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How to Tailor Your Business Site to Potential Customers

How to Tailor Your Business Site to Potential Customers

Knowing who your customers are and what they need helps in all aspects of your business, but never more than creating a website to meet expectations. 

In the early stages of your startup, you may have thrown up a design to ensure you had an online presence. As your business grows, however, you must tailor your business site perfectly to your base.

Although the number changes constantly, there are approximately 1.9 billion websites in the world. While not all are active at any given time, you still must contend with much competition for people’s attention.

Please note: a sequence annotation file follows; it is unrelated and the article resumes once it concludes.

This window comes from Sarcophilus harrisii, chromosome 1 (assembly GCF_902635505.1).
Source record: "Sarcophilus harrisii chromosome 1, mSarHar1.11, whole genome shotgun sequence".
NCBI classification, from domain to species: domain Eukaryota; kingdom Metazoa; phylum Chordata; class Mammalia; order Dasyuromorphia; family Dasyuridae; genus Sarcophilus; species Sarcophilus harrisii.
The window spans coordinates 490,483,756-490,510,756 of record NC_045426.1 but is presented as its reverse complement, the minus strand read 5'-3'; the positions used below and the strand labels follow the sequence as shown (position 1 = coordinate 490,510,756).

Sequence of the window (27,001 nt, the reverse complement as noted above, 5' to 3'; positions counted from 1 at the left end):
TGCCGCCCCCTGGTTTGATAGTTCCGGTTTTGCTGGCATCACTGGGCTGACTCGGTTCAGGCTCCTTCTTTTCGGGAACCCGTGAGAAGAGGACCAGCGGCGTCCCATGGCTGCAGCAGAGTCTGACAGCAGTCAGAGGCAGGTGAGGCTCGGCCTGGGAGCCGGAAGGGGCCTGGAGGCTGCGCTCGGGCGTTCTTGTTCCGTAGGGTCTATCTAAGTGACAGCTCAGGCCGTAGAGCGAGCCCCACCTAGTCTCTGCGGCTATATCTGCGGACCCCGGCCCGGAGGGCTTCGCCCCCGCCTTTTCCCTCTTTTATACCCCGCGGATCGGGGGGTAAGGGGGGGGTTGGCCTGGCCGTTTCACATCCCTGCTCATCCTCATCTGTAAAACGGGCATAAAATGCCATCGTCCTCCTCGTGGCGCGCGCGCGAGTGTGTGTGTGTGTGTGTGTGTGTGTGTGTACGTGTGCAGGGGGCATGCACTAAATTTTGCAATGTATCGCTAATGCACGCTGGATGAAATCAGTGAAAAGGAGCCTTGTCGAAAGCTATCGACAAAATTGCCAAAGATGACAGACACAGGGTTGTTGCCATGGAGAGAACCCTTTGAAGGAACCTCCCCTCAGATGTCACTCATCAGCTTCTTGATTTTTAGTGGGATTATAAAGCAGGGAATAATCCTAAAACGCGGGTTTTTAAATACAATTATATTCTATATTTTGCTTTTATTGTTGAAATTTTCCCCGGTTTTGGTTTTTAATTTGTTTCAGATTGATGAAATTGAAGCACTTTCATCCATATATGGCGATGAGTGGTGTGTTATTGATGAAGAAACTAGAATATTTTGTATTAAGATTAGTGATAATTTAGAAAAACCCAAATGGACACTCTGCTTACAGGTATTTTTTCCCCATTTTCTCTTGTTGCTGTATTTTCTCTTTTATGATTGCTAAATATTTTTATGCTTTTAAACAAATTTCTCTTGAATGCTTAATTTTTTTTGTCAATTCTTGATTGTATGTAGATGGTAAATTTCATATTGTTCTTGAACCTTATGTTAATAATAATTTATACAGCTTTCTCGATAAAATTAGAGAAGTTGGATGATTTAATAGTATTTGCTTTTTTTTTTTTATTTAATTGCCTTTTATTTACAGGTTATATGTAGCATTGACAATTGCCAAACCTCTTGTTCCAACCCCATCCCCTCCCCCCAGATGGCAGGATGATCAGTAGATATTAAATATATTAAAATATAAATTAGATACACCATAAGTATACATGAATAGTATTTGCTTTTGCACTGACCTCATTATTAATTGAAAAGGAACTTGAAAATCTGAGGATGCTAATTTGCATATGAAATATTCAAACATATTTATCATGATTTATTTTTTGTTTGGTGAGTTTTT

If you want to keep them on your pages, you must hit all the high notes in perfect sync. 

Tweaking your business website doesn’t have to take all your time or resources. You can make small changes along the way until you get the conversion rates you desire. 

How Can A Business Site Be Tailored to a Customer?

Today’s businesses understand the impact of substantial online retailers such as and Amazon. 

They’ve taken personalisation to a new level, and consumers expect brands to remember who they are and guess accurately what they want. 

Fortunately, big data has also advanced, allowing websites to track customer information and suggestions based on past browsing and buying behaviour. 

The better you know your customers, the easier it is to point them to the right page on your site.